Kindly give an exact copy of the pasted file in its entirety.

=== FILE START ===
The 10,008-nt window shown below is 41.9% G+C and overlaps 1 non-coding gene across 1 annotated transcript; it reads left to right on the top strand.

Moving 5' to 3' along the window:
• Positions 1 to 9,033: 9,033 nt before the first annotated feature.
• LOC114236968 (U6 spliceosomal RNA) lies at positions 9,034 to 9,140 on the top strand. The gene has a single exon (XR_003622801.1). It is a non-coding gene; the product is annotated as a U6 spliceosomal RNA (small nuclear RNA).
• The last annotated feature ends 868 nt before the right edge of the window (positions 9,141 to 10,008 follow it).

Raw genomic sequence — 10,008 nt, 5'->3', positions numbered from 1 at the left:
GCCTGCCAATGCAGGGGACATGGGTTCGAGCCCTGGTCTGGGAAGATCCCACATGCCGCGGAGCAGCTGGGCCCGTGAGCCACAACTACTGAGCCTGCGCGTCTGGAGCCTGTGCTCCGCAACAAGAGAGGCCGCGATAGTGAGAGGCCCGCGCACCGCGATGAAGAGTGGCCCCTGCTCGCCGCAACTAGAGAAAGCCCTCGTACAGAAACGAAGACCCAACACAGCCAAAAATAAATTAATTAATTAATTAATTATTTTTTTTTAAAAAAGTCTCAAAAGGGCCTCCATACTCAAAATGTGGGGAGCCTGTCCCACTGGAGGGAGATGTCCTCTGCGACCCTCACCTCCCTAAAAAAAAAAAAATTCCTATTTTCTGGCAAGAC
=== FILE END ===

The 10,008-nt window shown below is 41.9% G+C and overlaps 1 non-coding gene across 1 annotated transcript; it reads left to right on the top strand.

Moving 5' to 3' along the window:
• Positions 1 to 9,033: 9,033 nt before the first annotated feature.
• LOC114236968 (U6 spliceosomal RNA) lies at positions 9,034 to 9,140 on the top strand. The gene has a single exon (XR_003622801.1). It is a non-coding gene; the product is annotated as a U6 spliceosomal RNA (small nuclear RNA).
• The last annotated feature ends 868 nt before the right edge of the window (positions 9,141 to 10,008 follow it).

Raw genomic sequence — 10,008 nt, 5'->3', positions numbered from 1 at the left:
GCCTGCCAATGCAGGGGACATGGGTTCGAGCCCTGGTCTGGGAAGATCCCACATGCCGCGGAGCAGCTGGGCCCGTGAGCCACAACTACTGAGCCTGCGCGTCTGGAGCCTGTGCTCCGCAACAAGAGAGGCCGCGATAGTGAGAGGCCCGCGCACCGCGATGAAGAGTGGCCCCTGCTCGCCGCAACTAGAGAAAGCCCTCGTACAGAAACGAAGACCCAACACAGCCAAAAATAAATTAATTAATTAATTAATTATTTTTTTTTAAAAAAGTCTCAAAAGGGCCTCCATACTCAAAATGTGGGGAGCCTGTCCCACTGGAGGGAGATGTCCTCTGCGACCCTCACCTCCCTAAAAAAAAAAAAATTCCTATTTTCTGGCAAGAC